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Forage Looper (Caenurgina erechtea)

Detailing the physical features, habits, territorial reach and other identifying qualities of the Forage Looper

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Image Credit: Kathleen P. from Schuyler Lake, NY
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Image Credit: Patty H. from Appleton, WI
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The understated, brown Forage Looper Moth can be found all across the continent, and unlike most moths, is active day and night.

Updated: 03/23/2021; Authored By Staff Writer; Content ©www.InsectIdentification.org
The Forage Looper Moth is brown on both forewing and hindwing. Some members of its family have brilliant and brightly colored hindwings, but this species is not flashy. It is quite busy though, and can be seen in all three North American countries.

Forage Looper Moths are usually seen in open prairies, meadows and parks. They can also be found along roadsides and in fields that have an abundance of grasses (lawn, tall, ornamental) and forbs (herbs). They are known to feed on grasses, clover and ragweed. They are active between early spring and late autumn; a long period of time for a short-lived moth.

As caterpillars, Forage Looper Moths tend to move with a looping gait, hiding by day and feeding on grasses and clover under the cover of night. Many generations of this species occur in one year.

General Characteristics
Capability, Shape, Texture/Pattern, Benefits, Dangers
Flying insect icon
Harmless insect icon
Shiny insect icon
Striped or banded insect icon


Taxonomic Hierarchy
Species Breakdown
Kingdom: Animalia
  Phylum: Arthropoda
    Class: Insecta
      Order: Lepidoptera
        Family: Noctuidae
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          Genus: Caenurgina
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            Species: erechtea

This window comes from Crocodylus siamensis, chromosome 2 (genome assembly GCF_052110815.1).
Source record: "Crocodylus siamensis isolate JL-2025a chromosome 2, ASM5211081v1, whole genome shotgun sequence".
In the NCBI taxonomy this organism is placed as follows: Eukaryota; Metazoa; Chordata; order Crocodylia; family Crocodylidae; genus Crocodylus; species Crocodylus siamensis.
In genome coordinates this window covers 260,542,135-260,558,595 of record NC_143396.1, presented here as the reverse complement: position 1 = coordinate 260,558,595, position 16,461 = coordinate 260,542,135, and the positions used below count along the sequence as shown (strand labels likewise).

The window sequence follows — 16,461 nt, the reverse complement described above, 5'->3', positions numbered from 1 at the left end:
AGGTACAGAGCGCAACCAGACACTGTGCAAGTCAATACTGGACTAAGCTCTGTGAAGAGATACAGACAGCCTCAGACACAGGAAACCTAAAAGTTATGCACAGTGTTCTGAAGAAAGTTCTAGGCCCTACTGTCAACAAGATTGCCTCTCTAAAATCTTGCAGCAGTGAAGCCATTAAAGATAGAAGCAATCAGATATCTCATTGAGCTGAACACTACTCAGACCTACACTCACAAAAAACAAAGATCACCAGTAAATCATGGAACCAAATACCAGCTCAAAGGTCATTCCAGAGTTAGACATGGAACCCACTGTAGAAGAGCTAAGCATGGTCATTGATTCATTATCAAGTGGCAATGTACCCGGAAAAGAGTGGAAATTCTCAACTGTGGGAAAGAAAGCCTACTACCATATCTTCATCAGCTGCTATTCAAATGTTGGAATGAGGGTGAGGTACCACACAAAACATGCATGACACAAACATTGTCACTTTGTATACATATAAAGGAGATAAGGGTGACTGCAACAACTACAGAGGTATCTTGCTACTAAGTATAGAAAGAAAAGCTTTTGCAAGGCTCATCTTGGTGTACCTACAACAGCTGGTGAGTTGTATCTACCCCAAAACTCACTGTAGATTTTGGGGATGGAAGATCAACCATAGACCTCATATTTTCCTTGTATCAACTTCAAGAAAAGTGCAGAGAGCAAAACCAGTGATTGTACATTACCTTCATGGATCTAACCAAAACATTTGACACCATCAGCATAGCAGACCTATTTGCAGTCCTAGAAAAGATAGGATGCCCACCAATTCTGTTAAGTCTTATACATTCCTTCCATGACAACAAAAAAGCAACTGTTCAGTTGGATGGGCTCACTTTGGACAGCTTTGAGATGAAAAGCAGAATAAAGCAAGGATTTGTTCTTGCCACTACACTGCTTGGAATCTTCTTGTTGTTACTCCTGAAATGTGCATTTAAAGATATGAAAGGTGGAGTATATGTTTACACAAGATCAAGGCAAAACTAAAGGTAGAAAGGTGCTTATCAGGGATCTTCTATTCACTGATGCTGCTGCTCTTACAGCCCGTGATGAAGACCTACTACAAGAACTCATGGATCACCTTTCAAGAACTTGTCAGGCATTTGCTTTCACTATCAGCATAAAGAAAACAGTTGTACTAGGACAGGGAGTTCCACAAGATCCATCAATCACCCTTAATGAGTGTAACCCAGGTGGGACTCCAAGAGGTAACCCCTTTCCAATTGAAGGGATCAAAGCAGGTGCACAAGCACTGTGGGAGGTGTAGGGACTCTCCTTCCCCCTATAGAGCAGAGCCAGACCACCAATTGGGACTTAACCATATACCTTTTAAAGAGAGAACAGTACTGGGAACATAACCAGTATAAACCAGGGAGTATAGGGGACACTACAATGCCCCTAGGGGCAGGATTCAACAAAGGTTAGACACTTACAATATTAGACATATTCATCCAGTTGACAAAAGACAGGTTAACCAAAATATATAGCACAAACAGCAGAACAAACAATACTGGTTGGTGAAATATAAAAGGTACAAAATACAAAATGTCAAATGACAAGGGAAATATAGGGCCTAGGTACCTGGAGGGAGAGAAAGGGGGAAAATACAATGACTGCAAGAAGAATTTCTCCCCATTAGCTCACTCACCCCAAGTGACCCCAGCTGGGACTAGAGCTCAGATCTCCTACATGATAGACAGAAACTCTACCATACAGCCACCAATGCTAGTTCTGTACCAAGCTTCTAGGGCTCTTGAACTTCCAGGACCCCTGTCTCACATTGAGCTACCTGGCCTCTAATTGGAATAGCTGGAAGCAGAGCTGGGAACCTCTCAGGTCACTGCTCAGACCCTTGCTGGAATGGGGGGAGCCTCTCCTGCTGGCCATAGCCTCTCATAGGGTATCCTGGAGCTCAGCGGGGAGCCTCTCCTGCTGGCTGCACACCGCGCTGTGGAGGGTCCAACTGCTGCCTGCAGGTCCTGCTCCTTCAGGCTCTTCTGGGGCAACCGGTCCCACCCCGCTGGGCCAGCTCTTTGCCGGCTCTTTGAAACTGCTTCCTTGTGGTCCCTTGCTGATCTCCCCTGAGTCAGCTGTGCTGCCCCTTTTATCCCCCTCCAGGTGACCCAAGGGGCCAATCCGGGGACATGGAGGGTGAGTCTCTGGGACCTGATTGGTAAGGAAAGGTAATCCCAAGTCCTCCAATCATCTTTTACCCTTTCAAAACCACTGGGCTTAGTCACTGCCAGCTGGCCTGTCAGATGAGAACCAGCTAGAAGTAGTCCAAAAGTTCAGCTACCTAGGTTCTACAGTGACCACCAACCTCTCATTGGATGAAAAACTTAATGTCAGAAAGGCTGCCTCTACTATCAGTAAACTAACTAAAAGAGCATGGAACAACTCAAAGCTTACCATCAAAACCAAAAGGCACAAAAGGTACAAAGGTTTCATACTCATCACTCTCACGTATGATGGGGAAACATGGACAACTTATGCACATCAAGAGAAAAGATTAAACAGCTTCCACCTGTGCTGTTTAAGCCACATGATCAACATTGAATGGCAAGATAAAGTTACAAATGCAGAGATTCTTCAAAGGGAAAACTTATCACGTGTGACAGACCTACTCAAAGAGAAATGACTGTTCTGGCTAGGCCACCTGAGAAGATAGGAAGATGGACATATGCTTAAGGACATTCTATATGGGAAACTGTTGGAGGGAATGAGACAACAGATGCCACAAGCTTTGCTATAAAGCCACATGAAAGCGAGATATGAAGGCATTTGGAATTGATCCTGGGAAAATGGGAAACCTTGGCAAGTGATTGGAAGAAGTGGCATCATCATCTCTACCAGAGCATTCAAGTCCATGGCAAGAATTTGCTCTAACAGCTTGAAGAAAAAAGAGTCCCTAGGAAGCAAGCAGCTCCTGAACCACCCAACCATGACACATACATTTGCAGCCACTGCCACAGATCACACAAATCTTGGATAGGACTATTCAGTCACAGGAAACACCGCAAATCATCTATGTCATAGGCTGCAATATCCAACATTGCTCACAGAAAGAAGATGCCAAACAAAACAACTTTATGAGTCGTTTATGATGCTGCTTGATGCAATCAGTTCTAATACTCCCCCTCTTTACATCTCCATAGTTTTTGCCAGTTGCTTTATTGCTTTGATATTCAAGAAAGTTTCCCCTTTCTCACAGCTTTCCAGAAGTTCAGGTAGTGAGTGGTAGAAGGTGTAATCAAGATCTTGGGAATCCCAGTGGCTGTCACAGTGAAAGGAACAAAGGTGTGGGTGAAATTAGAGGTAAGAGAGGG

Identifying Information
Size, Colors, Features
Scientific Name: Caenurgina erechtea
Category: Butterfly or Moth
Size (Adult; Length): 30mm to 40mm (1.18" to 1.57")
Colorwheel Graphic Colors: brown; ivory; white
Descriptors: flying, harmless, striped, shiny

Relative Size Comparison
Typical Size Between 30mm (1.2in) and 40mm (1.6in)
Lo: 30mm
Md: 35mm
Hi: 40mm
Territorial Map*
U.S., Canada, and Mexico
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Territory map graphic of the country of Mexico
Contiguous United States shape map layer graphic
Prince Edward Is.  
* MAP NOTES: The territorial heat map above showcases (in red) the states and territories of North America where the Forage Looper may be found (but is not limited to). This sort of data is useful when attempting to see concentrations of particular species across the continent as well as revealing possible migratory patterns over a species' given lifespan. Some insects are naturally confined by environment, weather, mating habits, food resources and the like while others see widespread expansion across most, or all, of North America. States/Territories shown above are a general indicator of areas inhabited by the Forage Looper. Insects generally go where they please, typically driven by diet, environmental changes, and / or mating habits.


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